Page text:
Researchers at the University of Southampton have forecast a global shift towards smaller birds and mammals over the next century.
According to the research team, small, fast-lived, highly fertile, and insect-eating animals, which can thrive in all sorts of habitats, will predominate in the future. Rodents and songbirds are examples of the so-called ‘winners.’ Less adaptable, slow-lived species, requiring specialist habitats, will be more likely to face extinction. Among the so-called ‘losers’ are the black rhino and the tawny eagle.
The researchers focused on more than 15,000 living mammals and birds and considered the following five characteristics: body mass, breadth of habitat, diet, litter or clutch size, and length of time between generations. Using this data and data from the IUCN’s Red List of Threatened Species, the researchers used modern statistical tools to project and evaluate the loss of biodiversity.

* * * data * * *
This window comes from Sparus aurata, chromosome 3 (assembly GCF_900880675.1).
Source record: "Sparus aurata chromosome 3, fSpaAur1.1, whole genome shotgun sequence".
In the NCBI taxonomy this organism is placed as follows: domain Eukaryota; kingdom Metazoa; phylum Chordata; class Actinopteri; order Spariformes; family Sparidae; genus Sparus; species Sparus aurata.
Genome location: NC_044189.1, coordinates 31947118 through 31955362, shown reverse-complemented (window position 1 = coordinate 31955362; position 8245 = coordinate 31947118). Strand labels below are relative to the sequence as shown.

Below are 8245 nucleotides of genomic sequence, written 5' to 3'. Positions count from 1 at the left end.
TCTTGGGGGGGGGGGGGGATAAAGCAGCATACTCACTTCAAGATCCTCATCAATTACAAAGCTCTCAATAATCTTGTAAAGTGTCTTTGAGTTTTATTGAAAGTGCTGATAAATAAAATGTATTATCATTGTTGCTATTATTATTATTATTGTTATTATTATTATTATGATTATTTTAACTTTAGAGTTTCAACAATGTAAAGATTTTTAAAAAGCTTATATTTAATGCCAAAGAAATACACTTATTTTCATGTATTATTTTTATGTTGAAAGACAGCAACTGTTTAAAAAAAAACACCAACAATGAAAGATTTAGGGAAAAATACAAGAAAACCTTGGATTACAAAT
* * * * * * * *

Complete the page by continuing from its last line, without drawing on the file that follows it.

The study, which was recently published in the journal Nature Communications, predicts that the average body mass of mammals will collectively decline by 25% over just the next 100 years. Over the past 130,000 years, the average body size of mammals only declined 14%.
This substantial downsizing of animals is forecasted to occur due to the effects of ecological change. But, according to the study’s lead author, the loss of these species, which perform unique functions within the global ecosystem, may ironically wind up being a driver of change as well.
The researchers hope future studies will further explore the long-term effects of species extinction on habitats and ecosystems.
Photo, posted April 6, 2013, courtesy of Nic Trott via Flickr.